2. Why not a 320*480 screen? 240*320 is only going to cause more headaches for developers who have already been reluctant to update many legacy apps for the T3/T5/TX/LD. Only a handful (if that) of no-name Asian smartphones have combined 240*320 and a color screen (remember, the color Handera unit never made it past the prototype stage). Where is the software support?

3. Only USB 1.1? Again, WHY? If companies are capturing large amounts of data out in the field with these things and having to sync/download it back at homebase, wouldn't USB 2.0 be far more efficient?

Still, this is VERY welcome news, even if it is about three years too late to the party. I wish these guys all of the success in the world to show Palm that a Treo brick + the shackles of a voice plan, data plan, and 2-year contract does not fit the needs of everyone.

Pilot 1000-->Pilot 5000-->PalmPilot Pro-->IIIe-->Vx-->m505-->T|T-->T|T2-->T|C-->T|T3-->T|T5-->TX-->Treo 700P

RE: Stealing sales RIGHT out of Palm's pockets
cbowers @ 11/8/2006 8:49:06 PM # Q
"2. Why not a 320*480 screen? 240*320 ... (remember, the color Handera unit never made it past the prototype stage)."

Behold the mythical color Handera rises from the ashes...
Seriously that's just the kind of project they'd work on. Maybe so.
The facts still are that it's likely a lot cheaper for a small company to use 240*320 screens, nevermind making an easy cross-path to windows mobile on the hardware if need be.

"3. Only USB 1.1? Again, WHY? If companies are capturing large amounts of data out in the field with these things and having to sync/download it back at homebase, wouldn't USB 2.0 be far more efficient?"

No. I've yet to see any palm device able to push USB 2 speeds through any BUS/oriface.


RE: Stealing sales RIGHT out of Palm's pockets
scanning_palm @ 11/9/2006 10:18:18 AM # Q
I have a Janam beta unit and it's unbelievable. Blazing fast. As for comment:

1. On Mini-SD, I think that size did matter. The unit is the smallest and lightest rugged scanning Palm I have ever seen. The card slot is inside the battery well so it's still sealed from environment. Similar to Garmin's story, company is saying that whole world is moving to Mini-SD so why fight the trend?

2. Company doesn't seem worried about QVGA. Applications in world of rugged, scanning industrial market are not graphics intensive and well-behaved mono apps will play fine on color. My beta unit is mono so I'll let you know when I play with color.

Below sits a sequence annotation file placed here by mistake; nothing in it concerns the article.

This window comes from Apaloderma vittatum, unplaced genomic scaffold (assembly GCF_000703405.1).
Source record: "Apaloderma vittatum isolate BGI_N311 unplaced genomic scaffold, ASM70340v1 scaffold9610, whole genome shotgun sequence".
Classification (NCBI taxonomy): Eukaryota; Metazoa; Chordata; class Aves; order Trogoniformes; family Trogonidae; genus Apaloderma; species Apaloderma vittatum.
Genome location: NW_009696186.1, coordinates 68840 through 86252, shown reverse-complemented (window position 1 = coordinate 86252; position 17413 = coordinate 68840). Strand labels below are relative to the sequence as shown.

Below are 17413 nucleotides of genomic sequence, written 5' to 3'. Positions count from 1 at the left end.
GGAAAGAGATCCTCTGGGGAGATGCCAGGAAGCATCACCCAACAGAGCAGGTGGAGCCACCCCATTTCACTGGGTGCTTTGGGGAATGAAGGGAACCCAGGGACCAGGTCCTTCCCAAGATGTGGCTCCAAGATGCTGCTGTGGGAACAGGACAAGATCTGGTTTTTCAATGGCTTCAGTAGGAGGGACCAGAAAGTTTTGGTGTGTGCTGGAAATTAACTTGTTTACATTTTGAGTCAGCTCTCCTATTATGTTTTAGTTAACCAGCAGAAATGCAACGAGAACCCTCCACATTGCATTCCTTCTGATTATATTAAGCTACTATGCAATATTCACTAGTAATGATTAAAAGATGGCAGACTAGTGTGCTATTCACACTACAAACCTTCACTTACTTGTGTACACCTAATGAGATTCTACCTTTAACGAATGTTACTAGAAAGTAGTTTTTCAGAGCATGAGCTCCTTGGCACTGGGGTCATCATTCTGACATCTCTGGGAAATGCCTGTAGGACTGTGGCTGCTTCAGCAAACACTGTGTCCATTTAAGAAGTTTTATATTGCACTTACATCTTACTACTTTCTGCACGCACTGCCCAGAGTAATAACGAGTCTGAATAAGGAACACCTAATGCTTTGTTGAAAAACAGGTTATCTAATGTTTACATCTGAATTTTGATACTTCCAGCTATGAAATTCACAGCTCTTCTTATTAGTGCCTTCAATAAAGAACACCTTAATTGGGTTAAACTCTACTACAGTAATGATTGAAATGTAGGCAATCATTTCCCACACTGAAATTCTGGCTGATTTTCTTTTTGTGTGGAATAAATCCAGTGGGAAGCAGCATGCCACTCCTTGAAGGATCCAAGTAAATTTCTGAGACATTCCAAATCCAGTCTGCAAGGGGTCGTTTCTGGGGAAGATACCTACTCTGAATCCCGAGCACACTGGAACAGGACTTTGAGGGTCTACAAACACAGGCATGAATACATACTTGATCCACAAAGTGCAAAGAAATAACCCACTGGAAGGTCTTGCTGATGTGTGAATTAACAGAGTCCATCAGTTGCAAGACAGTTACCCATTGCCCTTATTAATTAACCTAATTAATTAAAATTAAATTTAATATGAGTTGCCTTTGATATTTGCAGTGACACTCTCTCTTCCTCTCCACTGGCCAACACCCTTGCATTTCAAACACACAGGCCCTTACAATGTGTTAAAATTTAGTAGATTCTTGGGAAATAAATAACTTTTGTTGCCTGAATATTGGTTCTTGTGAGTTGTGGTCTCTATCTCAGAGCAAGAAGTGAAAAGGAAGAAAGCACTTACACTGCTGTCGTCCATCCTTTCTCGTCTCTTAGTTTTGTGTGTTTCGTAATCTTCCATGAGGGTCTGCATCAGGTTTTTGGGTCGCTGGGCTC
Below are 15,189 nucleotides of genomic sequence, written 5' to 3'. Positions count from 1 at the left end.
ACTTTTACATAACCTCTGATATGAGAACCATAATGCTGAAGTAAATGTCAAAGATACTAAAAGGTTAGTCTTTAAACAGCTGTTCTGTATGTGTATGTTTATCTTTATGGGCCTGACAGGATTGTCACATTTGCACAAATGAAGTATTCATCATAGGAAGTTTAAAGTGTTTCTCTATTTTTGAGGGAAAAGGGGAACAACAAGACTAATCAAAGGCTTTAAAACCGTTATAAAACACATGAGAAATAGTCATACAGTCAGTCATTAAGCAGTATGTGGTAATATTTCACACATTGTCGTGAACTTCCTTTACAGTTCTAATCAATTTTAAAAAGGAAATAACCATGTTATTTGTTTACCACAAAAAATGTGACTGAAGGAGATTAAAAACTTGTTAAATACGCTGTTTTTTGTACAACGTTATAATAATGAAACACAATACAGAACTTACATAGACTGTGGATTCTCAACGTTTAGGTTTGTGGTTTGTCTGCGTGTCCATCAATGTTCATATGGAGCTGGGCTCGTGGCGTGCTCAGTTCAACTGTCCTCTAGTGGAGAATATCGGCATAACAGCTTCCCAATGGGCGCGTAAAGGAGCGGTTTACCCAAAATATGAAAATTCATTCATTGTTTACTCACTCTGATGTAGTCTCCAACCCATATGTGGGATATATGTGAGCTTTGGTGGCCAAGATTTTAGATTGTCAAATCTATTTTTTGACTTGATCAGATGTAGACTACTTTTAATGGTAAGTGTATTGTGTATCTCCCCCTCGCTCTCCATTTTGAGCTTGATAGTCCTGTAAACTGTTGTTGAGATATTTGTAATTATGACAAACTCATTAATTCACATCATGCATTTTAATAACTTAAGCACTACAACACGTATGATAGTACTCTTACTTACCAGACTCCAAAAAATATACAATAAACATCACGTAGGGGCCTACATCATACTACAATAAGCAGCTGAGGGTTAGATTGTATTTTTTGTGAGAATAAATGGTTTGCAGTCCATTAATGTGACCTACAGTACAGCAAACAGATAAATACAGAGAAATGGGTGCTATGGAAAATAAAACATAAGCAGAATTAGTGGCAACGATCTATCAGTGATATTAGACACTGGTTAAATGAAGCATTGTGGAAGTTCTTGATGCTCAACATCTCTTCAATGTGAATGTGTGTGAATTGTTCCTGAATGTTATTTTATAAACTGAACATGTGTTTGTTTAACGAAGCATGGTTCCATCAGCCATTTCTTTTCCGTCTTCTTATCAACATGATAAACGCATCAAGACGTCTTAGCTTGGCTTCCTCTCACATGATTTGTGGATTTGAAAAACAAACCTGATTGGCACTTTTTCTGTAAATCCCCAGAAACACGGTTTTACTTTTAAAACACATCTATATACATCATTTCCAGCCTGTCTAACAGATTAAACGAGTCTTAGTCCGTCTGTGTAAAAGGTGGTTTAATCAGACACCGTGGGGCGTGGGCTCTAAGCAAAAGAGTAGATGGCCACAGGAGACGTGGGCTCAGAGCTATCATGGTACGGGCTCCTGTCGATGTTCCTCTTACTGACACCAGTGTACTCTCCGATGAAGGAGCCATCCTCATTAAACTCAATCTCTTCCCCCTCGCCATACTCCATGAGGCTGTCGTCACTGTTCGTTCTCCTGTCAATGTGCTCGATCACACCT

3. The guys we need to talk to about USB 1.1 are at PalmSource not Janam. OS 5.4 doesn't support 2.0. I'm sure Janam and rest of the world would love to run USB 2.0.

RE: Stealing sales RIGHT out of Palm's pockets
hkklife @ 11/9/2006 1:42:27 PM # Q
The LifeDrive & TX & 700p all support USB 2.0 and run variants of OS 5.4.x. As cbowers said they may not come close to saturating the USB 2 bus but I did notice a distinct improvement in Hotsync speeds on my 700P & TX vs. my old T5.

In any case, that's a minor issue, especially for industrial applications. I'm glad to hear the unit doesn't lag like nearly all of Palm's recent devices.

Couple of questions for scanning_palm:

1. Out of curiosity, how does the Janam beta unit "feel" in hand ( as far as size/weight and tactile feedback) vs. recent Palm devices.

2. Is it more comfortable to hold than, say, the flat T|E/T5/TX?

3. How does the batttery cover attach? Snap or or secured with a screw?

4. Are there any rubberized covers/gaskets around any of the device's ports, openings or doors?

5. What's the stylus like and does it reside securely in the silo?

6.Any idea if FAT32 drivers are present on the device? Assuming 4gb MiniSD cards make it to market that'd be a nice alternative to full size SD/SDHC .


P.S.
"The mythical color handera..." Handera are still technically in business, right? They do consulting and keep a pretty low profile these days. I'd like to know if they have consulted in any manner with Janam and/or if there are any ex-Handera staffers working on the Janam devices.

Pilot 1000-->Pilot 5000-->PalmPilot Pro-->IIIe-->Vx-->m505-->T|T-->T|T2-->T|C-->T|T3-->T|T5-->TX-->Treo 700P

RE: Stealing sales RIGHT out of Palm's pockets
scanning_palm @ 11/18/2006 9:54:42 AM # Q
Couple of questions for scanning_palm:

1. Out of curiosity, how does the Janam beta unit "feel" in hand ( as far as size/weight and tactile feedback) vs. recent Palm devices.

>>>IT'S MUCH SMALLER AND LIGHTER THAN THE SYMBOL SPT THAT IT REPLACES AND FITS SNUGLY IN THE HAND. THE UNIT IS VERY SOLIDLY BUILT. THERE ARE HOOKS ON THE BACK FOR A HANDSTRAP (SIMILAR TO ALL DEVICES IN THIS CLASS) BUT I DON'T HAVE ONE YET.

2. Is it more comfortable to hold than, say, the flat T|E/T5/TX?